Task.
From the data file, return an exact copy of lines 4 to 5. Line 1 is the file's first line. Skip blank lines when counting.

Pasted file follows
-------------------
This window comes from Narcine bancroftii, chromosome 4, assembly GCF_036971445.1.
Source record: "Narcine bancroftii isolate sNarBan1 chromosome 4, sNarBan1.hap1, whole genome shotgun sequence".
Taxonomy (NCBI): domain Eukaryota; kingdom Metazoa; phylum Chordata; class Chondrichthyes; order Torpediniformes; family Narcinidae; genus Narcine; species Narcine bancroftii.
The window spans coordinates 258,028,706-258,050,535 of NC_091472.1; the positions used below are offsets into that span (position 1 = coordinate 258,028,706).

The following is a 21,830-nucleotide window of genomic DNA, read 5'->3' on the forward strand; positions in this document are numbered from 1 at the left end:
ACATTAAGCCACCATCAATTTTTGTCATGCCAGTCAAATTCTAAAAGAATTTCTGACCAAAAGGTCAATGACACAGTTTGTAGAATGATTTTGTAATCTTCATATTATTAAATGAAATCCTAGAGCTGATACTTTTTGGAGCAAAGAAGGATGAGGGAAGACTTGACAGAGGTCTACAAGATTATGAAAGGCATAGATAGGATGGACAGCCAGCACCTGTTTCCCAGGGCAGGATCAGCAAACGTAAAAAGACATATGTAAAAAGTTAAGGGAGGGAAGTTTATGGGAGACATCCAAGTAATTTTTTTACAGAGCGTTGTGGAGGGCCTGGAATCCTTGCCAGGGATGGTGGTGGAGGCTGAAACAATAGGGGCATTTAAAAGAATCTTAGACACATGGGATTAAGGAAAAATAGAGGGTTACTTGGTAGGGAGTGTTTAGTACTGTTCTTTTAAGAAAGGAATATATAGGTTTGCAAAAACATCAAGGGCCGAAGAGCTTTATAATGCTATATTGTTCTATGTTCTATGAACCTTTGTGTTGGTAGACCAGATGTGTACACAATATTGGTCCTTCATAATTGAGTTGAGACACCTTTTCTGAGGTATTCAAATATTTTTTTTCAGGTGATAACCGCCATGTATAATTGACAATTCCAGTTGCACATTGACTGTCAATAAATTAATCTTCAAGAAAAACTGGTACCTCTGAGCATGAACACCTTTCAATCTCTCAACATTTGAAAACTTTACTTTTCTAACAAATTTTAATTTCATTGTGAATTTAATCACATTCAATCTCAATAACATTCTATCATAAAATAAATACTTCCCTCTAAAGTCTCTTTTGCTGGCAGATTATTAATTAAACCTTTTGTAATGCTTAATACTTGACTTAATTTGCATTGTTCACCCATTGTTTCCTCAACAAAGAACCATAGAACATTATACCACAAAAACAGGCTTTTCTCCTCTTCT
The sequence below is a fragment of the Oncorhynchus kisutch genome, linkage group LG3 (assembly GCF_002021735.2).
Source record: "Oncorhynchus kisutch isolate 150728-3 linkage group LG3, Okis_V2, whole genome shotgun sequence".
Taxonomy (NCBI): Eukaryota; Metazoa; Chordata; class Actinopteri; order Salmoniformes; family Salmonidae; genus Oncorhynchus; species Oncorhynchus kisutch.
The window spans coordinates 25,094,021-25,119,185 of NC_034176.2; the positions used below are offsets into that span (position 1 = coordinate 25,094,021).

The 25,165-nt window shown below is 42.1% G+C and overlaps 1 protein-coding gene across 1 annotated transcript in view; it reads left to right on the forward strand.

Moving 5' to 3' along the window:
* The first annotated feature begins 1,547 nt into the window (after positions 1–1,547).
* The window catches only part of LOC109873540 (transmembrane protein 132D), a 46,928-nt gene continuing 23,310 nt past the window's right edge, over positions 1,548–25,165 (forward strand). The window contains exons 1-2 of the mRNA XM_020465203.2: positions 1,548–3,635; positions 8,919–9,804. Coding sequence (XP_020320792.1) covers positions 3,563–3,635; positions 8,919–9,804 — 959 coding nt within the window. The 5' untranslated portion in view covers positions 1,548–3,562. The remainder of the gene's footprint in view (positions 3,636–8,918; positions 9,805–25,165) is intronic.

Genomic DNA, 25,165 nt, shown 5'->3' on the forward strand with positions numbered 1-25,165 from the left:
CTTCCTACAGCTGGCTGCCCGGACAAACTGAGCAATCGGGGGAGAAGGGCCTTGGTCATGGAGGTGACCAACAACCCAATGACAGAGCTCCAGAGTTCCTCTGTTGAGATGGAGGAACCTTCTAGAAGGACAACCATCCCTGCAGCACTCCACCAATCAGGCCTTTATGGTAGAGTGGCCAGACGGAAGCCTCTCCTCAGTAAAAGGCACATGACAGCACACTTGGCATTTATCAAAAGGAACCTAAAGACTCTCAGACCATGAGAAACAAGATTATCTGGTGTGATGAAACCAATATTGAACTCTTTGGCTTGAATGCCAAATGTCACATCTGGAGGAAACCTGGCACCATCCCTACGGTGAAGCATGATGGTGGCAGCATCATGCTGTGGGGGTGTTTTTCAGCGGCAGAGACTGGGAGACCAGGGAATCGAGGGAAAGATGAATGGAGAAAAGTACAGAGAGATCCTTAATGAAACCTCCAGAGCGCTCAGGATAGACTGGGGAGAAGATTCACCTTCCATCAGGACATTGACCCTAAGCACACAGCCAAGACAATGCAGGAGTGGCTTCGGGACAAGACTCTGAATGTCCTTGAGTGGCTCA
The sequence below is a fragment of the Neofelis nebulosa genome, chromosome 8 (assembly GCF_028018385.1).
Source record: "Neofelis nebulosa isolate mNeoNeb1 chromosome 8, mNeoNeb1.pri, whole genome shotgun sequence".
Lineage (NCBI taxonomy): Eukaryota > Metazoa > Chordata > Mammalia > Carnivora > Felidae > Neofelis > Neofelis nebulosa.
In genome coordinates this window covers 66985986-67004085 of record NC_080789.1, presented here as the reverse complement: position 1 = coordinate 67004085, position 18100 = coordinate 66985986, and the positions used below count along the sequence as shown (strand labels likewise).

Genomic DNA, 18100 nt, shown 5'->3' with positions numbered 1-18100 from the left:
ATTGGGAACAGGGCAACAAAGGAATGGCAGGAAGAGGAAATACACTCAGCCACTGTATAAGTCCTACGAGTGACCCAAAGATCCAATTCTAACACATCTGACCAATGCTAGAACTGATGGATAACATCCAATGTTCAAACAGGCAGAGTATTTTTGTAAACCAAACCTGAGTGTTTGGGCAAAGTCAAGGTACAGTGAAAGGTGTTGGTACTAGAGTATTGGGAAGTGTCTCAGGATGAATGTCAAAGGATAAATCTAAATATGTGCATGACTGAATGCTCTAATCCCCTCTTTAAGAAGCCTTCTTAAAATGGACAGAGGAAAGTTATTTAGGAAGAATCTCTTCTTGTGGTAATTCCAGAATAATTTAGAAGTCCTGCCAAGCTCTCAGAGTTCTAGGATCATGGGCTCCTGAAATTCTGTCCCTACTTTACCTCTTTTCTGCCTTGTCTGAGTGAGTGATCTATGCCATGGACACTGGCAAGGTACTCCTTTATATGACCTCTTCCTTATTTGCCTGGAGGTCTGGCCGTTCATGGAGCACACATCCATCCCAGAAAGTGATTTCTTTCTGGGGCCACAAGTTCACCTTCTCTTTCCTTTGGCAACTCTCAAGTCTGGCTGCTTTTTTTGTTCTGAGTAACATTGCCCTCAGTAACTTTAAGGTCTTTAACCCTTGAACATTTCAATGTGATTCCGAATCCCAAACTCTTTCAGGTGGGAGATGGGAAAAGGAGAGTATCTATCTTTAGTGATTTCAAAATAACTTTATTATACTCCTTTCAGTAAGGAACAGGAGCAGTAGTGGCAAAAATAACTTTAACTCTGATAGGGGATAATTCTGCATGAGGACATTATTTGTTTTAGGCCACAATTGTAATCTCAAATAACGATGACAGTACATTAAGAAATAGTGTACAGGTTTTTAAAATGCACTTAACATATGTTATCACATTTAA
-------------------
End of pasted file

The window spans coordinates 258,028,706-258,050,535 of NC_091472.1; the positions used below are offsets into that span (position 1 = coordinate 258,028,706).

The following is a 21,830-nucleotide window of genomic DNA, read 5'->3' on the forward strand; positions in this document are numbered from 1 at the left end: